¶ 8 Price had subpoenaed Mike Francell, who was to testify concerning Fouse's violent character. The prosecutor attempted preemptively to counter this evidence through a number of her own witnesses. For instance, during her direct examination of Fouse she remarked, without objection, "Now, there's also been some allegations by a guy, who used to be one of your friends, that you're kind of a violent guy,"2 to which Fouse replied, "You know, I guess, that's — everybody has their own opinion." The prosecutor also questioned Fouse's ex-wife, Lisa Fruin, and his ex-girlfriend, Marie Moore, without objection, concerning Fouse's character when he has been drinking. Fruin testified that, "He likes to play around and be silly. He's really in good spirits, for the most part." When asked whether "he get[s] mean, or violent," she replied, "No, he does not." Similarly, Moore testified that, "He would just, around me, he would always just, you know, he'd be fine. Sometimes he'd say some stuff, but usually it was just, you know, he'd get really drunk and then go to sleep." She stated that she had never seen him "get mean, or violent, when he was drinking."

¶ 9 In response to this testimony, defense counsel asked Fouse, without objection, "Do you get ornery, or violent, when you drink?" Fouse replied that he does not. Counsel also examined Fouse concerning an incident in which Fouse had armed himself with a butcher knife in anticipation of an altercation with Price. However, counsel did not shake Moore's opinion concerning Fouse's character for violence, and he did not address this issue at all with Fruin. Rather, it appears that he planned to introduce the bulk of his evidence concerning Fouse's propensity for violence through Francell, after the State had rested.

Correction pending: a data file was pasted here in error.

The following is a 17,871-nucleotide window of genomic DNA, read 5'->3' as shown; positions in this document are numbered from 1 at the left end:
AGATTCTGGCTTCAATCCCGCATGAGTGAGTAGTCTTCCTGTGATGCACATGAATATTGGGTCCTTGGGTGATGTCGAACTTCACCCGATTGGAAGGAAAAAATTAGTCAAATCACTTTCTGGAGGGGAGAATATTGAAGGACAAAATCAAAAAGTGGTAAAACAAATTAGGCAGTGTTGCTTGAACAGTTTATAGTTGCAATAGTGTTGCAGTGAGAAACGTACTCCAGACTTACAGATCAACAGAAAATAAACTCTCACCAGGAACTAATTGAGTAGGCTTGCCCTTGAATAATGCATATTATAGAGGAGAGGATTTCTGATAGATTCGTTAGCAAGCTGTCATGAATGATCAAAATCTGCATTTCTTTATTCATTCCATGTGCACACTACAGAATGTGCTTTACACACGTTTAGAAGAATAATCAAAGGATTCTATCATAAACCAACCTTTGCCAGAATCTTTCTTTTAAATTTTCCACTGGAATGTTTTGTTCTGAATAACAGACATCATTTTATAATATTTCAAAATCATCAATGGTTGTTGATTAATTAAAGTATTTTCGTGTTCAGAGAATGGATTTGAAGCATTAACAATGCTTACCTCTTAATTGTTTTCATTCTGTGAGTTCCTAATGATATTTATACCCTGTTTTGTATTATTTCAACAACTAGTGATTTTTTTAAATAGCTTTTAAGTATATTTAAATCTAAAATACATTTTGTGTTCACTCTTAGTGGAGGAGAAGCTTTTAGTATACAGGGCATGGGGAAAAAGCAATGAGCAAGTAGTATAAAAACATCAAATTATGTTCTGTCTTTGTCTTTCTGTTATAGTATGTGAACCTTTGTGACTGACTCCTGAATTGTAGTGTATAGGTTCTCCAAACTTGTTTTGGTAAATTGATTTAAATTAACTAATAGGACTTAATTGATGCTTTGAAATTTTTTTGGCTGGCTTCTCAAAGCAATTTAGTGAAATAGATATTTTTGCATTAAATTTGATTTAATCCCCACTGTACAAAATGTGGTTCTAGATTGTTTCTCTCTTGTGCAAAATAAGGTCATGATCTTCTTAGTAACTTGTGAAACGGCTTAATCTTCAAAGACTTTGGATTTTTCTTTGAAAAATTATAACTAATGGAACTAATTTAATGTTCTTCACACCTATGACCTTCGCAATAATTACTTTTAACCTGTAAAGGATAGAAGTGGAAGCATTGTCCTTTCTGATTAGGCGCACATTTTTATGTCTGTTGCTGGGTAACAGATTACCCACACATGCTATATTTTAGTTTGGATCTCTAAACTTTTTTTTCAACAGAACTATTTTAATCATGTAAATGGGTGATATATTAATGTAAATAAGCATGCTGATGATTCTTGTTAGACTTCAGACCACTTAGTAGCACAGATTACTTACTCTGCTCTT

¶ 10 The foregoing testimony by Fouse, Fruin, and Moore was presented during the State's case-in-chief on the first day of trial. The following morning, prior to resuming the proceedings and out of the jury's presence, the District Court sua sponte raised an objection to the evidence introduced thus far concerning Fouse's character: